Salovey to establish committee to ensure academic freedom in financial gifts
Following months of faculty pressure to protect academic freedom, Salovey will convene a committee to evaluate Yale’s current set of gift policies.
Courtesy of Robbie Short
University President Peter Salovey will form a new committee aimed at protecting academic freedom by reviewing Yale’s policies on receiving financial gifts.
Salovey is expected to announce the committee’s membership and official goals within the next few weeks.
The move comes after months of student, faculty and alumni concerns over academic freedom following the abrupt October resignation of history professor Beverly Gage from the directorship of the Grand Strategy program after Yale’s administration failed to stave off donor influence on the program. Soon after, the Faculty of Arts & Science Senate issued a resolution calling for an ad hoc committee of faculty and administrative staff that would survey existing gift agreements and make recommendations on revisions to general gift policy as well as to the Faculty Handbook.
In an email to the News, Salovey described a vision of the committee that resembled one laid out in the Senate’s demands. The committee, when it is officially convened in the coming weeks, will be run separately from the Senate.
“The committee will be charged with reviewing the current gift acceptance and review policy, recommending any beneficial modifications, and recommending how best to ensure that faculty can easily communicate concerns to the administration about gifts or prospective gifts,” Salovey wrote in an email to the News.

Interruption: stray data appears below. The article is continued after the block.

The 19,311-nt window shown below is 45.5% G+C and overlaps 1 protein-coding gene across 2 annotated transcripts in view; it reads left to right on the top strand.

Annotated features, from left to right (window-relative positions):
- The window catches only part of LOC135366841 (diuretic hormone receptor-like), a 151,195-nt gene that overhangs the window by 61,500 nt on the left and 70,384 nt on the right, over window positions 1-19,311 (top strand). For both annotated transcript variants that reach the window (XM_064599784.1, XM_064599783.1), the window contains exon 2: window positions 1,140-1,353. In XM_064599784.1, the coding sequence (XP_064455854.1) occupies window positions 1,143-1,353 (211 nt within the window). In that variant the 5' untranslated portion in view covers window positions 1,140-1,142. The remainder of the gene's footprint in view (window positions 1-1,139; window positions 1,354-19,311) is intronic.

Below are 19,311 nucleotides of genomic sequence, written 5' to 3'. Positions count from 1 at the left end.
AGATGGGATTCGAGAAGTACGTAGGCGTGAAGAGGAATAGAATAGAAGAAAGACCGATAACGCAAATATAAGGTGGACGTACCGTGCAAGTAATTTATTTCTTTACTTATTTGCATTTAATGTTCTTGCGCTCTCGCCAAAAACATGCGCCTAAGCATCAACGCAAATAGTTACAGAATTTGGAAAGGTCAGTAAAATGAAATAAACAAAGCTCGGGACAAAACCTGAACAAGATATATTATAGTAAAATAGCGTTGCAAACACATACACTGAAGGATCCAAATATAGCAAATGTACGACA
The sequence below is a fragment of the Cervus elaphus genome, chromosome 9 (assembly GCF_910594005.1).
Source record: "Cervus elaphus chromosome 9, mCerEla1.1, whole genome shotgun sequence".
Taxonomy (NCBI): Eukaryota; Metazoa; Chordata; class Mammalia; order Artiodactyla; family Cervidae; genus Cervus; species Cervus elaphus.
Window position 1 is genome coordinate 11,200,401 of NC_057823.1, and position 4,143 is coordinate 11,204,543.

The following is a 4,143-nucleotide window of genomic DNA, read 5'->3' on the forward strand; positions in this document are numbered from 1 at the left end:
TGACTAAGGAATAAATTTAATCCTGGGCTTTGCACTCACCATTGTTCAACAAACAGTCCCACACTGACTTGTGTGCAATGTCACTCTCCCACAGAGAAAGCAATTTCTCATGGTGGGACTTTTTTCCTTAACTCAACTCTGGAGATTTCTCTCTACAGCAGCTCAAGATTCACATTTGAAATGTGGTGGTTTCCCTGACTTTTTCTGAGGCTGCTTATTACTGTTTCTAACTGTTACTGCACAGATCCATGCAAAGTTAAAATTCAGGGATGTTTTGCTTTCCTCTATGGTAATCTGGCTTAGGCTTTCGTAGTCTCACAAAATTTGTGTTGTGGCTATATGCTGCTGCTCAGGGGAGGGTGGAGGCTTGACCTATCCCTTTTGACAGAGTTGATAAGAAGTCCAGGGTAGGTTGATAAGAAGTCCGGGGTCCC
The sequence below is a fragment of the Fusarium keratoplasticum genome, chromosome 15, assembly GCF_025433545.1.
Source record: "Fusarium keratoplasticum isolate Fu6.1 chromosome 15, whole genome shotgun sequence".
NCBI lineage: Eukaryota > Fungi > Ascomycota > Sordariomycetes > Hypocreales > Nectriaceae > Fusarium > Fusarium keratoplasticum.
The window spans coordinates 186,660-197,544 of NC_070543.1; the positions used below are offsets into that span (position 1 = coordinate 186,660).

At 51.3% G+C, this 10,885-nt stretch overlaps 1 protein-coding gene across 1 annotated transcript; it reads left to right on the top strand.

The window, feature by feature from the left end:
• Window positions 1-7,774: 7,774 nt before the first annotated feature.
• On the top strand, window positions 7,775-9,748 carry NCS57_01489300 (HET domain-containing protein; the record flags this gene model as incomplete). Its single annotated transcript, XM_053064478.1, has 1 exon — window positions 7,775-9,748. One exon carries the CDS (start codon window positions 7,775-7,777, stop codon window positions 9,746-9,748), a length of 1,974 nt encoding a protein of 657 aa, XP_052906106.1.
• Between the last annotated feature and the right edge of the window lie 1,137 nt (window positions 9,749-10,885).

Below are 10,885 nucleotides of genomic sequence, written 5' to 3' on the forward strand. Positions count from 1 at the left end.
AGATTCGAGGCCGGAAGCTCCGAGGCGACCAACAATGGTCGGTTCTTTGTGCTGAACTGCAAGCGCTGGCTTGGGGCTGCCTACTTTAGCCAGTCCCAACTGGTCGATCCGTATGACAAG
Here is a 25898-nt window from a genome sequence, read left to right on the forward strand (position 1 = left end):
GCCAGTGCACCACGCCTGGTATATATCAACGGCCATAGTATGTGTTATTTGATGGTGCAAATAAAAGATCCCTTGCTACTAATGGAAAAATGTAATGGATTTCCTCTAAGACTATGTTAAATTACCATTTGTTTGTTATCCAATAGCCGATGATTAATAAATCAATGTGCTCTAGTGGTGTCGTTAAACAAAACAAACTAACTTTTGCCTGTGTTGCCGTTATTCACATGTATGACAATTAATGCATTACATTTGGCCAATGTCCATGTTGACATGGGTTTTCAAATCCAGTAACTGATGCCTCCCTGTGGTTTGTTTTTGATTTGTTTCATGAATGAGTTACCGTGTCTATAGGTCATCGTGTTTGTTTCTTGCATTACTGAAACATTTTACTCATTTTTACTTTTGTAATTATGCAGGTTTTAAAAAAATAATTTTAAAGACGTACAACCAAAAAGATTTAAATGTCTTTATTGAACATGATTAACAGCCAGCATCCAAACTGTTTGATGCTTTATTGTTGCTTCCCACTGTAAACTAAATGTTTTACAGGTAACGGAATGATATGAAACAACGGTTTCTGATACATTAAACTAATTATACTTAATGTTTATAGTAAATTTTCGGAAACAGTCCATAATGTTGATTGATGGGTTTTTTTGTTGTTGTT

Salovey himself will appoint the members of the committee, which will contain a mix of faculty and administrators. According to FAS Senate Chair Valerie Horsley, she provided Salovey with a list of candidates deemed appropriate by the Senate’s executive committee. In line with the Senate’s resolution, Salovey confirmed that the committee will be chaired by a faculty member.
The committee’s members, however, will not oversee individual gifts to the University, Salovey stressed, but rather will provide input on the “clarity” of the University’s policies concerning gifts and academic freedom, as well as what faculty members should do if they feel that policies are not being followed.
Horsley did reiterate, however, that the Senate hopes the committee will survey existing gift agreements. The agenda of committee meetings will be up to its members, Salovey wrote.
The committee was first announced at a December faculty meeting. History professor John Gaddis, who founded and led the Studies in Grand Strategy program for almost two decades before handing control over to Gage, praised the committee’s formation as an “encouraging development,” but declined to comment further until Salovey reveals more information.
Professor of computer science Michael Fischer raised concerns about the protocol for appointing committee members, suggesting that Salovey’s role as the appointer of members of the committee places him in a difficult conflict of interest.
“My perspective is that a faculty committee whose purpose is to serve as a check and balance on the administration cannot possibly function if it is appointed by the administration. … It puts the President in an impossible conflict-of interest-position,” Fischer said. “I would much prefer to see that the faculty choose a committee [itself] to investigate the issue.”
The FAS meets next on Feb. 2.